Release of active tissue factor by human arterial smooth muscle cells

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Tissue factor (TF), the initiator of coagulation, is thought to function predominantly at the cell surface. Recent data have suggested that active TF is present extracellularly in atherosclerotic plaques, the arterial wall, and the blood. This study was conducted to determine whether smooth muscle cells (SMCs), a major source of arterial TF, could generate extracellular TF. Active TF accumulated in the medium of cultured human SMCs, representing ≃10% of that measured in the underlying cells at 24 hours. Platelet-derived growth factor, phorbol ester, and tumor necrosis factor-α caused ≃3-fold increases in TF activity in the medium. Release of TF into the medium was dependent on the presence of the TF transmembrane domain but not the cytoplasmic domain. Antibodies to TF precipitated most of the activity from the culture medium, whereas antibodies to the β1-integrin subunit precipitated ≃33% of the activity. Treatment with detergent or phosphatidylserine:phosphatidylcholine did not increase activity, suggesting that all TF released by SMCs was in the appropriate lipid milieu and not encrypted. Western blotting showed that the medium contained full-length TF protein. Fluorescent cytometry showed that extracellular TF was present largely in particles ≤200 nm, which had a density of 1.10 g/mL. We hypothesize that active extracellular TF found in the injured arterial wall and atherosclerotic plaques derives, in part, from SMC microparticles.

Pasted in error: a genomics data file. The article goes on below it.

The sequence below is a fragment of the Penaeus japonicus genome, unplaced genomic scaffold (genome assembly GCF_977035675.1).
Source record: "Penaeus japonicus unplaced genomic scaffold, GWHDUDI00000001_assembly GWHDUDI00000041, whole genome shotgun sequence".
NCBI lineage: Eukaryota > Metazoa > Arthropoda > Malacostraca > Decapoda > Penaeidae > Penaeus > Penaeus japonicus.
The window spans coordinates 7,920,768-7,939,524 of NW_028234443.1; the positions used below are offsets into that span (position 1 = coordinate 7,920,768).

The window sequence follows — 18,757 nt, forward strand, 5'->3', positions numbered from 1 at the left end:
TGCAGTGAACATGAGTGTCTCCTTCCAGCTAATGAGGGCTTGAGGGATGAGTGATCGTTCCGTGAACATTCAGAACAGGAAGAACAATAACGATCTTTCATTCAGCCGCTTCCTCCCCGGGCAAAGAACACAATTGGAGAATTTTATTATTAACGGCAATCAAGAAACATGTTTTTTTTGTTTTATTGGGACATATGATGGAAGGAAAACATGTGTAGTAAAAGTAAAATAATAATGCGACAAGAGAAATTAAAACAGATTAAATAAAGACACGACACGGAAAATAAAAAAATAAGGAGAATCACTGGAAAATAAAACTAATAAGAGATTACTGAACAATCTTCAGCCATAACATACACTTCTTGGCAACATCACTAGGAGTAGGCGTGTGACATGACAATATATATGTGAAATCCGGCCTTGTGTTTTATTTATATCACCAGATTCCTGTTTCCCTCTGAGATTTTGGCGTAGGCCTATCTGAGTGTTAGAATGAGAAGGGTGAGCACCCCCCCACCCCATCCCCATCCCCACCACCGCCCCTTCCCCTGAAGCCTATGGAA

Schecter, A. D., Spirn, B., Rossikhina, M., Giesen, P. L. A., Bogdanov, V., Fallon, J. T., … Taubman, M. B. (2000). Release of active tissue factor by human arterial smooth muscle cells. Circulation Research, 87(2), 126–132.

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